Please copy-paste what follows somewhere near you:
In French, "c'est" (sing.) and "ce sont" (plural) are used every time pronoun it, she, he or they is subject of verb "être" and followed by a nominal group, ie: modifier (1) + noun (+ adjective)
o it is + (modifier +) noun => c'est + modifier + noun (+ adjective)
o she is + (modifier +) noun => c'est + modifier + noun (+ adjective)
o he is + (modifier +) noun => c'est c'est + modifier + noun (+ adjective)
o they are + (modifier +) noun => ce sont + modifier + noun (+ adjective)
(1)NOTE: French nouns are always used with "modifiers": articles, definite or indefinite (le/la/les, un/une/des) or possessive adjectives (mon/ma/mes, etc) or demonstrative adjectives (ce/cette/ces) or numeral (deux, trois...).
(2)NOTE: the above rule has no exception with indefinite article un/une/des, but a few exceptions with other modifiers:
- he is THE chief = IL est LE chef (single statute) + c'est LE chef
- she is HIS second wife = ELLE est SA seconde épouse (single statute) + c'est SA seconde épouse
I was trying to see what the phrase 'She is an attractive woman' would translate to as it has both an article and an adjective and i started putting sentences into Google translate. It keeps telling me that 'She is a woman' and similar is 'Elle est' when the rules from Duo's notes page say that it should be 'C'est'.
Is Google translate wrong and if so how badly? In English a lot of things which are grammatically incorrect are used in everyday language because many native speakers don't even know it's wrong. For instance saying '(Happy) New Years'. Is this similar perhaps - although incorrect it's so pervasive that it's being put into the translator as the right way to say it?
Because possessive adjective agree with the possession, not with the owner:
"épouse" is feminine singulier so: sa seconde épouse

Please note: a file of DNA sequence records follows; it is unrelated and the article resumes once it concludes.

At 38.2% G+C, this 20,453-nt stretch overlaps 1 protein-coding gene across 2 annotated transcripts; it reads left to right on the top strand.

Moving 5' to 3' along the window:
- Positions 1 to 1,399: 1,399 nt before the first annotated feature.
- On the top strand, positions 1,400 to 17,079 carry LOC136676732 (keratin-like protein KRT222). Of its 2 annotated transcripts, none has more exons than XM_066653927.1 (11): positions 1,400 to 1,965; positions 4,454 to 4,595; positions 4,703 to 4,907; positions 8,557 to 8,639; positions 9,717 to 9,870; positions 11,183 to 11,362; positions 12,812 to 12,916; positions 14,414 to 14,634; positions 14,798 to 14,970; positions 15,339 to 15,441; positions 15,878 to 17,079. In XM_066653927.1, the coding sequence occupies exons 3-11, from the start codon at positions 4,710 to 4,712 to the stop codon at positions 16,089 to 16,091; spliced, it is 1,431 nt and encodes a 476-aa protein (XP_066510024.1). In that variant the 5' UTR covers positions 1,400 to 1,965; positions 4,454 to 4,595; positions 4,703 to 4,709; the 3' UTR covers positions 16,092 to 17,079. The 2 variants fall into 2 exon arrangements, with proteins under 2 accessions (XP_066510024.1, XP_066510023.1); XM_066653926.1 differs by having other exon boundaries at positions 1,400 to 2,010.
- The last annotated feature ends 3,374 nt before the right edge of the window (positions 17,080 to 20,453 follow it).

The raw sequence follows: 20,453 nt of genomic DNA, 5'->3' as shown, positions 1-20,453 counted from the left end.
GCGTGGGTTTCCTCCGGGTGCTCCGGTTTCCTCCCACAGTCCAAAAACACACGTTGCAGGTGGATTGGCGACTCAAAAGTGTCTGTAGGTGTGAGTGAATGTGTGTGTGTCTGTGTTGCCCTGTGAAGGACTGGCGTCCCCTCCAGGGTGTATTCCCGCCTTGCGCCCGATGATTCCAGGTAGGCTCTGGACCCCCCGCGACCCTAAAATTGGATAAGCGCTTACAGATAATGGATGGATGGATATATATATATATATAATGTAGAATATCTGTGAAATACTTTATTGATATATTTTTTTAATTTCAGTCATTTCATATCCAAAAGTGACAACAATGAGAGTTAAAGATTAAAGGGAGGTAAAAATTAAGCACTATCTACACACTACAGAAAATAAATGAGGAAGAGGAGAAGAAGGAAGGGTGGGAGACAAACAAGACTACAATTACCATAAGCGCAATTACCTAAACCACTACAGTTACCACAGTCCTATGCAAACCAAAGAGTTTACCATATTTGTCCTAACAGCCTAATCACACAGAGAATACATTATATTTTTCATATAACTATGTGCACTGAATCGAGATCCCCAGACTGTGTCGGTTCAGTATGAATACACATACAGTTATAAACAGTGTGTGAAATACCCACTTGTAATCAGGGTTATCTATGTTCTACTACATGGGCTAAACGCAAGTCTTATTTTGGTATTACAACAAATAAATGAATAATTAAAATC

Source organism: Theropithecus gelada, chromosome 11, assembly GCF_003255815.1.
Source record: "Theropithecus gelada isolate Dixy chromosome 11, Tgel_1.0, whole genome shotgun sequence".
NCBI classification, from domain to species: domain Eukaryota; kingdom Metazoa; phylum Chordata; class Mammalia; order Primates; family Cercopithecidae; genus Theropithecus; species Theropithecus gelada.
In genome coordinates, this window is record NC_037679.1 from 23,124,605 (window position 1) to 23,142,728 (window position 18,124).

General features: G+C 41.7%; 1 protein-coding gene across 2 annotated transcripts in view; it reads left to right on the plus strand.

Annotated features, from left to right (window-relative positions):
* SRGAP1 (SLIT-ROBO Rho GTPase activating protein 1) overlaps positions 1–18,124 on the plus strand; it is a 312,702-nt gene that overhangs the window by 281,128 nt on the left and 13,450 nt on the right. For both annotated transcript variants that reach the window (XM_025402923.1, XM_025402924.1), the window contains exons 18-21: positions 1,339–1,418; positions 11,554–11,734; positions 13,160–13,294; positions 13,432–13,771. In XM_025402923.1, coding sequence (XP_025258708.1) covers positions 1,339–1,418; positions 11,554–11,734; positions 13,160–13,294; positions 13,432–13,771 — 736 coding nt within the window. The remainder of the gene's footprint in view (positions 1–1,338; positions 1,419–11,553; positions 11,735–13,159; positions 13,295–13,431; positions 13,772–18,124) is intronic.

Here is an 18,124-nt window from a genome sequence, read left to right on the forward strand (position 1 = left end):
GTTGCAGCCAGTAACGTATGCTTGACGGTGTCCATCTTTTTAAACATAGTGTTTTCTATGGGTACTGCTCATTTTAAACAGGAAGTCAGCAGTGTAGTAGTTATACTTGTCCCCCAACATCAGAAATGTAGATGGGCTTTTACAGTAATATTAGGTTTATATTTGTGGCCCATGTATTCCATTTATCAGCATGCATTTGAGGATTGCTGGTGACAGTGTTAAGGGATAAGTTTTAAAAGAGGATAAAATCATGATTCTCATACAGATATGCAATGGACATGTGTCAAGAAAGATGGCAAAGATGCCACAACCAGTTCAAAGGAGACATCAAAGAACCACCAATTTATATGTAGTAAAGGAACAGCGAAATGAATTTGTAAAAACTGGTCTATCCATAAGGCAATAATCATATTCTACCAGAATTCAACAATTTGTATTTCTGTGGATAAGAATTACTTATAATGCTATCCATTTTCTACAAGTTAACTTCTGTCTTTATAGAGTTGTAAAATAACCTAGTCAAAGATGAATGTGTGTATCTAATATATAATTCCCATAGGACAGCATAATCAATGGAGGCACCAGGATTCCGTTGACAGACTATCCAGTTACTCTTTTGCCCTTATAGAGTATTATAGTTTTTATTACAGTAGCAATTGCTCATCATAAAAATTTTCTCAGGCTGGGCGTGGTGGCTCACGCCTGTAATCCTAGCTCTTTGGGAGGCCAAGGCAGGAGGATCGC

"son épouse" is used as a replacement for sa-épouse which generates a vowel conflict between a-é.
"seconde" starting with a consonant, you do not need a change in the possessive adjective.
What is explained here is an exception.
When "il/elle est" or "ils/elles sont" are followed by adverbs or adjectives they remain untouched.
And the pronouns are also used with thousands of verbs.
As a rule, "il, elle, ils and elles" are as useful in French as "he, she, it, and they" are in English.
for "ce" , both "these" and "those" will be accepted, as well as "they". This is a broader term and "c'est" is actually ce + est with the elision taking out the 'e' of "ce" and rep[acing it with an apostrophe, so "ce" also means "this", "that" and "it". Now, if you want to indicate the difference between "these" and "those", for example if you had them in the same sentence, then you could use "ceux-ci" and "ceux-là". The French use "ce" more often than the more specific versions. http://french.about.com/library/weekly/aa032500c.htm http://dictionnaire.reverso.net/francais-anglais/ce http://french.about.com/library/weekly/aa032500.htm http://french.about.com/od/grammar/a/pronouns_demonstrative.htm http://french.about.com/od/grammar/g/demonstrativeadjective.htm http://french.about.com/od/grammar/a/indefiniterelativepronouns.htm
In duolingo website, you have all theory for each lesson. It's very usefull. You just need to access with your login and password as you do in the app. https://www.duolingo.com/skill/fr/Verbs%3A-%C3%8Atre-_-Avoir